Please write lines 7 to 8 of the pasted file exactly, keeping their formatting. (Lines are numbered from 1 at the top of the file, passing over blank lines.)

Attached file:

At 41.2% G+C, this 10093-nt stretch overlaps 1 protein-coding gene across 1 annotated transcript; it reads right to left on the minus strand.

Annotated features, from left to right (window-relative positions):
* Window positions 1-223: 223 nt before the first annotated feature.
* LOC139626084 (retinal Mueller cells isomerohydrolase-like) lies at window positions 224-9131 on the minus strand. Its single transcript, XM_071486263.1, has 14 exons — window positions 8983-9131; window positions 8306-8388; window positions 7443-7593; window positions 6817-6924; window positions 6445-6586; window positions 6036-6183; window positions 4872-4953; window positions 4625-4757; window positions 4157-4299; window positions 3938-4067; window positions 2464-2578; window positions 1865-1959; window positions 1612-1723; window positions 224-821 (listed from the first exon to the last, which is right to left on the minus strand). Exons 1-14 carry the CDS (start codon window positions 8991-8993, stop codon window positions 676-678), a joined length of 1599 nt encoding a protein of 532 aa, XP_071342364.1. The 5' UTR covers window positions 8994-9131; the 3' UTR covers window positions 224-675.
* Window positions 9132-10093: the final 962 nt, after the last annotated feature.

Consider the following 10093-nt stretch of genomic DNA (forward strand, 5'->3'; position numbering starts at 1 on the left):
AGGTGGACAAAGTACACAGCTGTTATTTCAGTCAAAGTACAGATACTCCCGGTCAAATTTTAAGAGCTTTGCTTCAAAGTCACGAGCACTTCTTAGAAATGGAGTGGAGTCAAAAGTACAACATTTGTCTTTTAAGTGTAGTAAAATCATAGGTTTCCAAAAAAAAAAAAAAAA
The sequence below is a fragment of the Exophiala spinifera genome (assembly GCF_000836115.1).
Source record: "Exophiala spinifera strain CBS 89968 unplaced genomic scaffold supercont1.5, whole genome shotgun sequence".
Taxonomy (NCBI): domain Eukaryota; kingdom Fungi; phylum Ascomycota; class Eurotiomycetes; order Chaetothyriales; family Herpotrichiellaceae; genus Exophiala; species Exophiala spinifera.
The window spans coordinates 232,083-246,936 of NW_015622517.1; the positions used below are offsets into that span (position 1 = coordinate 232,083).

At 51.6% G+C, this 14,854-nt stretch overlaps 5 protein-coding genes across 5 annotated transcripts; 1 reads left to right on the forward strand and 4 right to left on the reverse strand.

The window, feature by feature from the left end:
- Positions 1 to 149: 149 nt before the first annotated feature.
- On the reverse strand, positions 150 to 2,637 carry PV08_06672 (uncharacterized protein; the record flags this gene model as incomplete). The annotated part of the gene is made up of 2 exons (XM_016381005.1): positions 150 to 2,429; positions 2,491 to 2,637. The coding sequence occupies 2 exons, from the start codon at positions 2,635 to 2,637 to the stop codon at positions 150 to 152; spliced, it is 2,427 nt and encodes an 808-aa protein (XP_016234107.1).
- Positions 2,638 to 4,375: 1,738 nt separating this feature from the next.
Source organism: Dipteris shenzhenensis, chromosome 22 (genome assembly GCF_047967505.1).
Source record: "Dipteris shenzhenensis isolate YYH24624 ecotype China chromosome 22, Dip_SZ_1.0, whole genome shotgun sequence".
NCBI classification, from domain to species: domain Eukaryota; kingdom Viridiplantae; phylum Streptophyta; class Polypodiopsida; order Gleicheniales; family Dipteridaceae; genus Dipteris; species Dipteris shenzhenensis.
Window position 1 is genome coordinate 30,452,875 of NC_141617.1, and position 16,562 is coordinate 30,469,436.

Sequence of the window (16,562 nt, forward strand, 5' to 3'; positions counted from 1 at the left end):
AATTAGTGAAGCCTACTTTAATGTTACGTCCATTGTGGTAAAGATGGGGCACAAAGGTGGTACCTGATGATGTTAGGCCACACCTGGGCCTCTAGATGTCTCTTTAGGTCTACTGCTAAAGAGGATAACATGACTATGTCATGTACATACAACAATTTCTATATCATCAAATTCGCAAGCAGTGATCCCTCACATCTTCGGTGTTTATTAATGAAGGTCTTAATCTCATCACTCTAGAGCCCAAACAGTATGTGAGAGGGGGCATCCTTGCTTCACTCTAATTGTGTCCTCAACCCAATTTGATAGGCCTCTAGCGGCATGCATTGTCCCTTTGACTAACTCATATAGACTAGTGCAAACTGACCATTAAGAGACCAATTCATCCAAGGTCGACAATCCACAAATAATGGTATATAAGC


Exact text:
AGGTGGACAAAGTACACAGCTGTTATTTCAGTCAAAGTACAGATACTCCCGGTCAAATTTTAAGAGCTTTGCTTCAAAGTCACGAGCACTTCTTAGAAATGGAGTGGAGTCAAAAGTACAACATTTGTCTTTTAAGTGTAGTAAAATCATAGGTTTCCAAAAAAAAAAAAAAAA
The sequence below is a fragment of the Exophiala spinifera genome (assembly GCF_000836115.1).